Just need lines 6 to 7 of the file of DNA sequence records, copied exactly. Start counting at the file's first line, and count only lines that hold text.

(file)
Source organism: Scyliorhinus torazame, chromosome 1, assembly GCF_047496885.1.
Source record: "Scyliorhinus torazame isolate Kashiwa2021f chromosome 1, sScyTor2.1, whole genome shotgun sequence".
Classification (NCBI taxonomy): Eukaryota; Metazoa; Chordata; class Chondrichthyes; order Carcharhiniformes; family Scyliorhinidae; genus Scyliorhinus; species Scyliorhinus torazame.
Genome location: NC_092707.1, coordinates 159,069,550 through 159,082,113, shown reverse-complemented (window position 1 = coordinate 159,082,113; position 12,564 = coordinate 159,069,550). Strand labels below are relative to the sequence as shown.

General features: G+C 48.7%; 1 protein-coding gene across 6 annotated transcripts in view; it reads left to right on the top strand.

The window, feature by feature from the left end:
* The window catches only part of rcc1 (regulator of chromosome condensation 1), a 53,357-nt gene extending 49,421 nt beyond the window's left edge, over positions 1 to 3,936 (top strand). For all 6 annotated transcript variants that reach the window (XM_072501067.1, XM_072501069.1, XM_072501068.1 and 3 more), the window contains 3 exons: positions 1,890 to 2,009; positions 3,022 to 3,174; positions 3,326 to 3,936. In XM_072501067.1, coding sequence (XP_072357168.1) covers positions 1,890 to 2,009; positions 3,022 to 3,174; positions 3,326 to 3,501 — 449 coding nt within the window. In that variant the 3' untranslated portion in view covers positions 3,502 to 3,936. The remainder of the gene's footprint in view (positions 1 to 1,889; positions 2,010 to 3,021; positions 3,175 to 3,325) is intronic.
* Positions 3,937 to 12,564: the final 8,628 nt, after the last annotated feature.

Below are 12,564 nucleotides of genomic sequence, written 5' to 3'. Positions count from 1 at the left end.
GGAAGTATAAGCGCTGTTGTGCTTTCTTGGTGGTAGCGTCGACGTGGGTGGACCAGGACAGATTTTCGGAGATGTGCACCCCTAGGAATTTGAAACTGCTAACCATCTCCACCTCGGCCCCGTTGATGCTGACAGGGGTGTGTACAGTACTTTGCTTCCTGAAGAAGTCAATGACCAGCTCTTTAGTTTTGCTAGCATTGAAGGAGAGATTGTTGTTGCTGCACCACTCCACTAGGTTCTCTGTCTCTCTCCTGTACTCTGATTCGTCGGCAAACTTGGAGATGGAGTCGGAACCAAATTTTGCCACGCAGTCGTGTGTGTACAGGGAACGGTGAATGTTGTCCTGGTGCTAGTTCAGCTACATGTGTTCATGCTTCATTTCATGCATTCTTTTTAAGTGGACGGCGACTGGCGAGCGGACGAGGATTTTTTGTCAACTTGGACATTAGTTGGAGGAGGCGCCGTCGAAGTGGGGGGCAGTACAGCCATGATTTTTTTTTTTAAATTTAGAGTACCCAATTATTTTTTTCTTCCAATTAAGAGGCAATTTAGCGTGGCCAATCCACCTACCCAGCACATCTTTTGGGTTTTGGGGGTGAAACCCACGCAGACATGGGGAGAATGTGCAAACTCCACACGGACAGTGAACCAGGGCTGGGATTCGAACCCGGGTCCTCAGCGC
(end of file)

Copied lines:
The window, feature by feature from the left end:
* The window catches only part of rcc1 (regulator of chromosome condensation 1), a 53,357-nt gene extending 49,421 nt beyond the window's left edge, over positions 1 to 3,936 (top strand). For all 6 annotated transcript variants that reach the window (XM_072501067.1, XM_072501069.1, XM_072501068.1 and 3 more), the window contains 3 exons: positions 1,890 to 2,009; positions 3,022 to 3,174; positions 3,326 to 3,936. In XM_072501067.1, coding sequence (XP_072357168.1) covers positions 1,890 to 2,009; positions 3,022 to 3,174; positions 3,326 to 3,501 — 449 coding nt within the window. In that variant the 3' untranslated portion in view covers positions 3,502 to 3,936. The remainder of the gene's footprint in view (positions 1 to 1,889; positions 2,010 to 3,021; positions 3,175 to 3,325) is intronic.